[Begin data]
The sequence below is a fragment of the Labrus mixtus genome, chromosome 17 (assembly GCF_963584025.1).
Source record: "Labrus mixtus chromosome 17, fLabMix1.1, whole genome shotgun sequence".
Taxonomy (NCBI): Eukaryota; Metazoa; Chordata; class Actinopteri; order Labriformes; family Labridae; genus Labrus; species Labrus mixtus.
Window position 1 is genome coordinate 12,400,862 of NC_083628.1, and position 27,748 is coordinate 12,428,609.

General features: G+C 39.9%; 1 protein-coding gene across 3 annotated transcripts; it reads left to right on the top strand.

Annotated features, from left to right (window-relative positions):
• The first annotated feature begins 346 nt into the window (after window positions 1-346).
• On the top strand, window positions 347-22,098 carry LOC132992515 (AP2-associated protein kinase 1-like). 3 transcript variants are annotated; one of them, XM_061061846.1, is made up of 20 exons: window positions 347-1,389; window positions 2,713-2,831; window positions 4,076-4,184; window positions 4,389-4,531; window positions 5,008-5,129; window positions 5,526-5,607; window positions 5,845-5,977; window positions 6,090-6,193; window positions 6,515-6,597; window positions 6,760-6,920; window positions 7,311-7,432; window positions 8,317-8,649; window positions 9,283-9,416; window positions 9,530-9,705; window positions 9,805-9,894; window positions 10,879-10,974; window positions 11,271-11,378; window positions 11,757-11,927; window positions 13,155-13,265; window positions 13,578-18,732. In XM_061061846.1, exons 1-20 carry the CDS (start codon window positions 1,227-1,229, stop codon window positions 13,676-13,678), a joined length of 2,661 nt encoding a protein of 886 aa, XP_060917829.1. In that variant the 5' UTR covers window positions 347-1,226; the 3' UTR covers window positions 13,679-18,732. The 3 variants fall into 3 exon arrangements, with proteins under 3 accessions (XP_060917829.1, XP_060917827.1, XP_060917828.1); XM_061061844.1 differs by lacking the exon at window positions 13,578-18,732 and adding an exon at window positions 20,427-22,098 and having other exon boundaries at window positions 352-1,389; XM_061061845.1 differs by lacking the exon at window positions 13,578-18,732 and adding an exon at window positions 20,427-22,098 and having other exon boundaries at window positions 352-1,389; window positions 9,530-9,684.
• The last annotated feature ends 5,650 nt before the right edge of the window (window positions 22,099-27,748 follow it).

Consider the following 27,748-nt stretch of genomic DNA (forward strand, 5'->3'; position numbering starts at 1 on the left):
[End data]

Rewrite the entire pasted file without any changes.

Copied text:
The sequence below is a fragment of the Labrus mixtus genome, chromosome 17 (assembly GCF_963584025.1).
Source record: "Labrus mixtus chromosome 17, fLabMix1.1, whole genome shotgun sequence".
Taxonomy (NCBI): Eukaryota; Metazoa; Chordata; class Actinopteri; order Labriformes; family Labridae; genus Labrus; species Labrus mixtus.
Window position 1 is genome coordinate 12,400,862 of NC_083628.1, and position 27,748 is coordinate 12,428,609.

General features: G+C 39.9%; 1 protein-coding gene across 3 annotated transcripts; it reads left to right on the top strand.

Annotated features, from left to right (window-relative positions):
• The first annotated feature begins 346 nt into the window (after window positions 1-346).
• On the top strand, window positions 347-22,098 carry LOC132992515 (AP2-associated protein kinase 1-like). 3 transcript variants are annotated; one of them, XM_061061846.1, is made up of 20 exons: window positions 347-1,389; window positions 2,713-2,831; window positions 4,076-4,184; window positions 4,389-4,531; window positions 5,008-5,129; window positions 5,526-5,607; window positions 5,845-5,977; window positions 6,090-6,193; window positions 6,515-6,597; window positions 6,760-6,920; window positions 7,311-7,432; window positions 8,317-8,649; window positions 9,283-9,416; window positions 9,530-9,705; window positions 9,805-9,894; window positions 10,879-10,974; window positions 11,271-11,378; window positions 11,757-11,927; window positions 13,155-13,265; window positions 13,578-18,732. In XM_061061846.1, exons 1-20 carry the CDS (start codon window positions 1,227-1,229, stop codon window positions 13,676-13,678), a joined length of 2,661 nt encoding a protein of 886 aa, XP_060917829.1. In that variant the 5' UTR covers window positions 347-1,226; the 3' UTR covers window positions 13,679-18,732. The 3 variants fall into 3 exon arrangements, with proteins under 3 accessions (XP_060917829.1, XP_060917827.1, XP_060917828.1); XM_061061844.1 differs by lacking the exon at window positions 13,578-18,732 and adding an exon at window positions 20,427-22,098 and having other exon boundaries at window positions 352-1,389; XM_061061845.1 differs by lacking the exon at window positions 13,578-18,732 and adding an exon at window positions 20,427-22,098 and having other exon boundaries at window positions 352-1,389; window positions 9,530-9,684.
• The last annotated feature ends 5,650 nt before the right edge of the window (window positions 22,099-27,748 follow it).

Consider the following 27,748-nt stretch of genomic DNA (forward strand, 5'->3'; position numbering starts at 1 on the left):